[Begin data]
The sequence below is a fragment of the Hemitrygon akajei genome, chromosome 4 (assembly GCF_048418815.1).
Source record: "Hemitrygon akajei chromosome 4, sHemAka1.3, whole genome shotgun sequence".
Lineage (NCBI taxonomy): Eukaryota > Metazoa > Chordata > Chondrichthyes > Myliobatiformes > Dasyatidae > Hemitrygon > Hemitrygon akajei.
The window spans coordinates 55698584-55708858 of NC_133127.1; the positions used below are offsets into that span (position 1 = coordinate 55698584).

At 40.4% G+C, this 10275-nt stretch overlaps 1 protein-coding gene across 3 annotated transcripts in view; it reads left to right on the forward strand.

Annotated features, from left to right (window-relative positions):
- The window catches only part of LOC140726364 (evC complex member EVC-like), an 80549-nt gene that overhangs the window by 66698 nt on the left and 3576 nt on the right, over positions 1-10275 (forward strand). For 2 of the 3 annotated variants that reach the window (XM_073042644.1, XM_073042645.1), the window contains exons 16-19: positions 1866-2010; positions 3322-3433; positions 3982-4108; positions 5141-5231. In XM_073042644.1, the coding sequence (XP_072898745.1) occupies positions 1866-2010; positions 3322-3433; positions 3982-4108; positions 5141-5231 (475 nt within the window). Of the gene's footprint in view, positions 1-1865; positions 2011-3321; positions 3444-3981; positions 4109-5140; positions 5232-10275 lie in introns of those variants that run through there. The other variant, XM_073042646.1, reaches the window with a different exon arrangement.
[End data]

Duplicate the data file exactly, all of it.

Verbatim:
The sequence below is a fragment of the Hemitrygon akajei genome, chromosome 4 (assembly GCF_048418815.1).
Source record: "Hemitrygon akajei chromosome 4, sHemAka1.3, whole genome shotgun sequence".
Lineage (NCBI taxonomy): Eukaryota > Metazoa > Chordata > Chondrichthyes > Myliobatiformes > Dasyatidae > Hemitrygon > Hemitrygon akajei.
The window spans coordinates 55698584-55708858 of NC_133127.1; the positions used below are offsets into that span (position 1 = coordinate 55698584).

At 40.4% G+C, this 10275-nt stretch overlaps 1 protein-coding gene across 3 annotated transcripts in view; it reads left to right on the forward strand.

Annotated features, from left to right (window-relative positions):
- The window catches only part of LOC140726364 (evC complex member EVC-like), an 80549-nt gene that overhangs the window by 66698 nt on the left and 3576 nt on the right, over positions 1-10275 (forward strand). For 2 of the 3 annotated variants that reach the window (XM_073042644.1, XM_073042645.1), the window contains exons 16-19: positions 1866-2010; positions 3322-3433; positions 3982-4108; positions 5141-5231. In XM_073042644.1, the coding sequence (XP_072898745.1) occupies positions 1866-2010; positions 3322-3433; positions 3982-4108; positions 5141-5231 (475 nt within the window). Of the gene's footprint in view, positions 1-1865; positions 2011-3321; positions 3444-3981; positions 4109-5140; positions 5232-10275 lie in introns of those variants that run through there. The other variant, XM_073042646.1, reaches the window with a different exon arrangement.